Saturday, July 20, 2013

From ‘To the Frontier’ by Geoffrey Moorhouse

When the doors of the plane were opened, warmth wafted in; and with it came the familiar first intoxicant of the East, the penetrating odour of aviation fuel and hot earth, with a trace of decay which tantalizes because it can be either animal or vegetable, or a compound of both.

To the Pathans, who have sometimes come here from their mountain fastnesses to the north, Baluchistan is ‘the dump where Allah pitched all the rubbish left over from creation’. The Baluch themselves have regarded it without such contempt, but more wryly. In their homelands, they say, “If you see a cow you have found water, if you see a donkey you have found a camp, if you see a camel you are lost.”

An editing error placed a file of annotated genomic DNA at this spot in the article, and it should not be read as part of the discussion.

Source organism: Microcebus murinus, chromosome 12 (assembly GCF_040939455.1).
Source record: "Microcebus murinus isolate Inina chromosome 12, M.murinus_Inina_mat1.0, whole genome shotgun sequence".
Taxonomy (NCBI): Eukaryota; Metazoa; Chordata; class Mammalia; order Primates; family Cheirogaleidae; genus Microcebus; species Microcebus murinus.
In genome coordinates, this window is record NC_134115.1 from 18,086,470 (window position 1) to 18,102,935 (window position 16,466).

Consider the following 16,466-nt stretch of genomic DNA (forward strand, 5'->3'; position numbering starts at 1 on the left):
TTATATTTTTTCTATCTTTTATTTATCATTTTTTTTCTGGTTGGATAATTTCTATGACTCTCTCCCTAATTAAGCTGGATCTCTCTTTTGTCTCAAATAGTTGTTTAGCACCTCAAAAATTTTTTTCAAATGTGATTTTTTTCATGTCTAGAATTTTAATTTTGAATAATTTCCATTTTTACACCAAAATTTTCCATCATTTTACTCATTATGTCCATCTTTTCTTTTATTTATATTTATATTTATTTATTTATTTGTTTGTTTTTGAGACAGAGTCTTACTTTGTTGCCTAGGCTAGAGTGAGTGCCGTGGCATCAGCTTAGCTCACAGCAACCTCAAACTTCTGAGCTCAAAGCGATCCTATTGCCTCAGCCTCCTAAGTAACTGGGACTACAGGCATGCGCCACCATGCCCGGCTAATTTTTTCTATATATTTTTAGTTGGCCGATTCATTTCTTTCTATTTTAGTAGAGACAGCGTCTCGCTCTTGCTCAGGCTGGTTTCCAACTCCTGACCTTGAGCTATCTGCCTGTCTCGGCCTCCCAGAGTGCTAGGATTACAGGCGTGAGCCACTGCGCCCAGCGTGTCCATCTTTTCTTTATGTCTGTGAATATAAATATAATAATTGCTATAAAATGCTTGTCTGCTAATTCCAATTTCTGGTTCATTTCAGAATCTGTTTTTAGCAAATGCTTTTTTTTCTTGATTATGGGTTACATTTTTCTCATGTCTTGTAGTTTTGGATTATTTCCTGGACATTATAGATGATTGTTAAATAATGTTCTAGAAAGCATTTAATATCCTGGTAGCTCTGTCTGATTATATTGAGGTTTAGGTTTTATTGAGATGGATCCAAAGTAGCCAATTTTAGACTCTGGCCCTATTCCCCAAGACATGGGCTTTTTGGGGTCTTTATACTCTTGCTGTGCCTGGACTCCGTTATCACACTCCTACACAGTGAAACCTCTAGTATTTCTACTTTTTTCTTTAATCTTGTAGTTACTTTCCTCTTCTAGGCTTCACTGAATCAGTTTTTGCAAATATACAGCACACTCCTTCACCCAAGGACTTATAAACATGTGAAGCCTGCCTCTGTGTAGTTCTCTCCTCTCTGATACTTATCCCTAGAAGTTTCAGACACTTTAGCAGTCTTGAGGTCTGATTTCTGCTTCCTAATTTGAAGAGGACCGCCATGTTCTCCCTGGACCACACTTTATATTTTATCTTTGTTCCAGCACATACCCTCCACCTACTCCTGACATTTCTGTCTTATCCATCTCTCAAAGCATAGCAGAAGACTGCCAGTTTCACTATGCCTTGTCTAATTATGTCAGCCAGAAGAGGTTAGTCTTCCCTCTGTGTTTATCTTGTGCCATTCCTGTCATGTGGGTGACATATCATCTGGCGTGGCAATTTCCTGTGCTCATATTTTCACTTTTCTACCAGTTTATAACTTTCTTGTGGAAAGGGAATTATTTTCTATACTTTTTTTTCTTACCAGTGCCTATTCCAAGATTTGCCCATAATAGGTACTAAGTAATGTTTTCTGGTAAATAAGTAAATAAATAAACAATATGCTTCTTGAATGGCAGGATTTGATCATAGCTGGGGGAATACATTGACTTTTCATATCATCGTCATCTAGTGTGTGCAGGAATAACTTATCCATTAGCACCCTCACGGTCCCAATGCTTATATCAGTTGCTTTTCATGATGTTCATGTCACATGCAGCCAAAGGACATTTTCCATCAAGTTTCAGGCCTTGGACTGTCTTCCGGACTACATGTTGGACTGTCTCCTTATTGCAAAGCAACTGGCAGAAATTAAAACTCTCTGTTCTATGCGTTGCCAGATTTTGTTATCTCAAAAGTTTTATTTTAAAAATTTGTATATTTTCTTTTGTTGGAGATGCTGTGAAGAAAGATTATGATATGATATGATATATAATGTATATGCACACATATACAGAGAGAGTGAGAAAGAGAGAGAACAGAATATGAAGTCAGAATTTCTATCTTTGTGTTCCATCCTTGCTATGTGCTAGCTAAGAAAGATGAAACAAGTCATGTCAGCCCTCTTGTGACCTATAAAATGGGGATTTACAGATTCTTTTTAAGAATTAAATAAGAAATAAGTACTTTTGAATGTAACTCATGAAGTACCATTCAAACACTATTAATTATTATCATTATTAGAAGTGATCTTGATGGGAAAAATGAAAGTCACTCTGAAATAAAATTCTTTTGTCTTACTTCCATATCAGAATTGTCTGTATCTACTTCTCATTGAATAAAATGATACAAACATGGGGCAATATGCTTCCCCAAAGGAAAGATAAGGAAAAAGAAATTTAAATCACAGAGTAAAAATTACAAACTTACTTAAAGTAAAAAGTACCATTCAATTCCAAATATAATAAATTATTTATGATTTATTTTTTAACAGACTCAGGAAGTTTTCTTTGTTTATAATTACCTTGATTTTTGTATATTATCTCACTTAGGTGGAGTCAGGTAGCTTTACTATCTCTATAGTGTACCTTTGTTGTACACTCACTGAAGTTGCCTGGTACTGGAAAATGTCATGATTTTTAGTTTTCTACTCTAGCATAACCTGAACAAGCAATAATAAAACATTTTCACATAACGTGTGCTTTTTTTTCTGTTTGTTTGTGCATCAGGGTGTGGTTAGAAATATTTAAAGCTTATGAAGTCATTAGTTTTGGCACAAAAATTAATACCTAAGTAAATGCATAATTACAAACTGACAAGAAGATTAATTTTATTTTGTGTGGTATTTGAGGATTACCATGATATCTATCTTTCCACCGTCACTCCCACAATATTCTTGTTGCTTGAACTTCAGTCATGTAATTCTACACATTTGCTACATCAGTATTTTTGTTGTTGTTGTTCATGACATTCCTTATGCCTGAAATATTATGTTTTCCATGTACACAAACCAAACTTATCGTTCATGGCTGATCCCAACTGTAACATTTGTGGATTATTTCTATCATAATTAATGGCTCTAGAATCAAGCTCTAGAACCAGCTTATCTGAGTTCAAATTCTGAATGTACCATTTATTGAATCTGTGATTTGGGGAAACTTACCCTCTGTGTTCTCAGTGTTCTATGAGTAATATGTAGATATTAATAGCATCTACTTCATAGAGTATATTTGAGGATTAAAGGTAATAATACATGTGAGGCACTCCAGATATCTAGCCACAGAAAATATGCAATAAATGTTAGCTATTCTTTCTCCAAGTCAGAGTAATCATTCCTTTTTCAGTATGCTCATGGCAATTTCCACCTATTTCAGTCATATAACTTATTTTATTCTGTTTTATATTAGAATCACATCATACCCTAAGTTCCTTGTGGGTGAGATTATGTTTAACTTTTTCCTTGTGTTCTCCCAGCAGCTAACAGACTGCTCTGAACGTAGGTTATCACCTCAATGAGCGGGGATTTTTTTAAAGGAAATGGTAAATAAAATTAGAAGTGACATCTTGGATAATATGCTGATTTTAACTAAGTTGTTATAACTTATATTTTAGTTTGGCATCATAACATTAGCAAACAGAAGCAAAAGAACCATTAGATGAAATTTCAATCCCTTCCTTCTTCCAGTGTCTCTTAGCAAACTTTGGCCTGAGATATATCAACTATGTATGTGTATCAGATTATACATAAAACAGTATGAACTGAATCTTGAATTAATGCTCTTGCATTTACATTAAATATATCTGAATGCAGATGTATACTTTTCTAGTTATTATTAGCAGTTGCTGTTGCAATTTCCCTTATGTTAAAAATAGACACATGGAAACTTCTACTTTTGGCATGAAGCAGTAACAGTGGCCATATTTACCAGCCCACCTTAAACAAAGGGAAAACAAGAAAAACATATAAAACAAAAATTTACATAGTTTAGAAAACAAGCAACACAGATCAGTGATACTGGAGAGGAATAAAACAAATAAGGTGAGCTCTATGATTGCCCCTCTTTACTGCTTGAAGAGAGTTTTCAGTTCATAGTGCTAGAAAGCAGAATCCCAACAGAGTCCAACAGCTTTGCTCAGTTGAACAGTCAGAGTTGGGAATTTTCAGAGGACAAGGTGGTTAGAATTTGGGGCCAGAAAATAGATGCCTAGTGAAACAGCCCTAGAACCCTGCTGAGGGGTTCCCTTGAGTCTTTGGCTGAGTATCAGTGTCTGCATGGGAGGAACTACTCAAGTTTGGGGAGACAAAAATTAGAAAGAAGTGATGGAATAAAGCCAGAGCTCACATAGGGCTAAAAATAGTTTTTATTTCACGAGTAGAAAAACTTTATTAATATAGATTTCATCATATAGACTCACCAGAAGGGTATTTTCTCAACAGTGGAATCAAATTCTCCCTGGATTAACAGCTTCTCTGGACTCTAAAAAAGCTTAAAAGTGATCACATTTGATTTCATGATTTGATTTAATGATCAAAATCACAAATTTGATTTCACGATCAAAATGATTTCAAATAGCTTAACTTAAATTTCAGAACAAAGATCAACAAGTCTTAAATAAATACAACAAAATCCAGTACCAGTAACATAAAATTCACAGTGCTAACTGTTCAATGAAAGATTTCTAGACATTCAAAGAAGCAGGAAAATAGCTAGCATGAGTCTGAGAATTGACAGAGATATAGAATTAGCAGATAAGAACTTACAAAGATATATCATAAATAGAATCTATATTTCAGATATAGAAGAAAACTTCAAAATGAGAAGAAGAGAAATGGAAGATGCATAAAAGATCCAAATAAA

In Pukhtu, the language of the Pathans, the word for the son of your father’s brother is tarboor; which is also the word for your enemy.

……..shops selling nothing but brass and copper utensils …..where a shopkeeper discouraged business by his piety. He was absorbed in the Koran every time I passed him, holding the book in both hands and bobbing his head rhythmically forward in the same religious oblivion that seizes Orthodox Jews at the Wailing Wall in Jerusalem.

She had bronze hair cascading from a wide-brimmed straw hat which was laden with artificial cherries and other fruits, and she wore the kind of diaphanous dress that needs foundation garments if it is to be respectable.

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